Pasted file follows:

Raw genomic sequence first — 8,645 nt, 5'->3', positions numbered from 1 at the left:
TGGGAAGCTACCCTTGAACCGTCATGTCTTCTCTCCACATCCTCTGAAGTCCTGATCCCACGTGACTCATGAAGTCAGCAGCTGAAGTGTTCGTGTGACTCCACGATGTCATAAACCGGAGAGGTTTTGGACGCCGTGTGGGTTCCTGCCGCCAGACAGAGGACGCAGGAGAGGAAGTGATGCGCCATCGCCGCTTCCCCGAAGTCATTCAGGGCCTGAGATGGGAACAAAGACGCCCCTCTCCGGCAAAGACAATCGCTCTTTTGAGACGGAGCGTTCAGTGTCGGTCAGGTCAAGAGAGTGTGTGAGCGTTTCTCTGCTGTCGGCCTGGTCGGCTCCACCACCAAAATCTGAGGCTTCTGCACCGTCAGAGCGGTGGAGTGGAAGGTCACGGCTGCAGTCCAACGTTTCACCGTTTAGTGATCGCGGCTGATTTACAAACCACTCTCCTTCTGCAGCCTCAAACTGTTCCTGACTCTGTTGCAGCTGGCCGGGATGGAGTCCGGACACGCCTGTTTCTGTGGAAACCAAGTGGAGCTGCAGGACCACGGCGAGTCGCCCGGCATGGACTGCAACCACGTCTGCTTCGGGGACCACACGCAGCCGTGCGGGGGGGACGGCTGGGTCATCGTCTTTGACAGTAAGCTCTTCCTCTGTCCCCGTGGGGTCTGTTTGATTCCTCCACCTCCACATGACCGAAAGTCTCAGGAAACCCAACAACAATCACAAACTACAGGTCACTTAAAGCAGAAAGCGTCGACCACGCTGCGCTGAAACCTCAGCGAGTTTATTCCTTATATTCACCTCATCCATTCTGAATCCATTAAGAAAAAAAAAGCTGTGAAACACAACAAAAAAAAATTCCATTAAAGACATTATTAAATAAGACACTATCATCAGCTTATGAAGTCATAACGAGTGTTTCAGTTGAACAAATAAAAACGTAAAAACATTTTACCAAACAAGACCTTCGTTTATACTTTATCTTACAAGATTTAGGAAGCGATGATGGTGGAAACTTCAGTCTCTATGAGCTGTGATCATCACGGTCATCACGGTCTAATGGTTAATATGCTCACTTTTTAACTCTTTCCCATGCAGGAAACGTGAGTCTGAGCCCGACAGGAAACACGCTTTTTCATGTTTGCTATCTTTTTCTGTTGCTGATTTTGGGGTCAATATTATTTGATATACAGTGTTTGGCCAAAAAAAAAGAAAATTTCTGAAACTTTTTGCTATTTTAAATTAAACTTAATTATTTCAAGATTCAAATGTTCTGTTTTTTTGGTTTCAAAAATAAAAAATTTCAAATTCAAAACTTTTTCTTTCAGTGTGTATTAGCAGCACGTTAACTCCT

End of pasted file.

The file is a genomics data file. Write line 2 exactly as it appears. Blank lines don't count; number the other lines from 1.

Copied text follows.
TGGGAAGCTACCCTTGAACCGTCATGTCTTCTCTCCACATCCTCTGAAGTCCTGATCCCACGTGACTCATGAAGTCAGCAGCTGAAGTGTTCGTGTGACTCCACGATGTCATAAACCGGAGAGGTTTTGGACGCCGTGTGGGTTCCTGCCGCCAGACAGAGGACGCAGGAGAGGAAGTGATGCGCCATCGCCGCTTCCCCGAAGTCATTCAGGGCCTGAGATGGGAACAAAGACGCCCCTCTCCGGCAAAGACAATCGCTCTTTTGAGACGGAGCGTTCAGTGTCGGTCAGGTCAAGAGAGTGTGTGAGCGTTTCTCTGCTGTCGGCCTGGTCGGCTCCACCACCAAAATCTGAGGCTTCTGCACCGTCAGAGCGGTGGAGTGGAAGGTCACGGCTGCAGTCCAACGTTTCACCGTTTAGTGATCGCGGCTGATTTACAAACCACTCTCCTTCTGCAGCCTCAAACTGTTCCTGACTCTGTTGCAGCTGGCCGGGATGGAGTCCGGACACGCCTGTTTCTGTGGAAACCAAGTGGAGCTGCAGGACCACGGCGAGTCGCCCGGCATGGACTGCAACCACGTCTGCTTCGGGGACCACACGCAGCCGTGCGGGGGGGACGGCTGGGTCATCGTCTTTGACAGTAAGCTCTTCCTCTGTCCCCGTGGGGTCTGTTTGATTCCTCCACCTCCACATGACCGAAAGTCTCAGGAAACCCAACAACAATCACAAACTACAGGTCACTTAAAGCAGAAAGCGTCGACCACGCTGCGCTGAAACCTCAGCGAGTTTATTCCTTATATTCACCTCATCCATTCTGAATCCATTAAGAAAAAAAAAGCTGTGAAACACAACAAAAAAAAATTCCATTAAAGACATTATTAAATAAGACACTATCATCAGCTTATGAAGTCATAACGAGTGTTTCAGTTGAACAAATAAAAACGTAAAAACATTTTACCAAACAAGACCTTCGTTTATACTTTATCTTACAAGATTTAGGAAGCGATGATGGTGGAAACTTCAGTCTCTATGAGCTGTGATCATCACGGTCATCACGGTCTAATGGTTAATATGCTCACTTTTTAACTCTTTCCCATGCAGGAAACGTGAGTCTGAGCCCGACAGGAAACACGCTTTTTCATGTTTGCTATCTTTTTCTGTTGCTGATTTTGGGGTCAATATTATTTGATATACAGTGTTTGGCCAAAAAAAAAGAAAATTTCTGAAACTTTTTGCTATTTTAAATTAAACTTAATTATTTCAAGATTCAAATGTTCTGTTTTTTTGGTTTCAAAAATAAAAAATTTCAAATTCAAAACTTTTTCTTTCAGTGTGTATTAGCAGCACGTTAACTCCT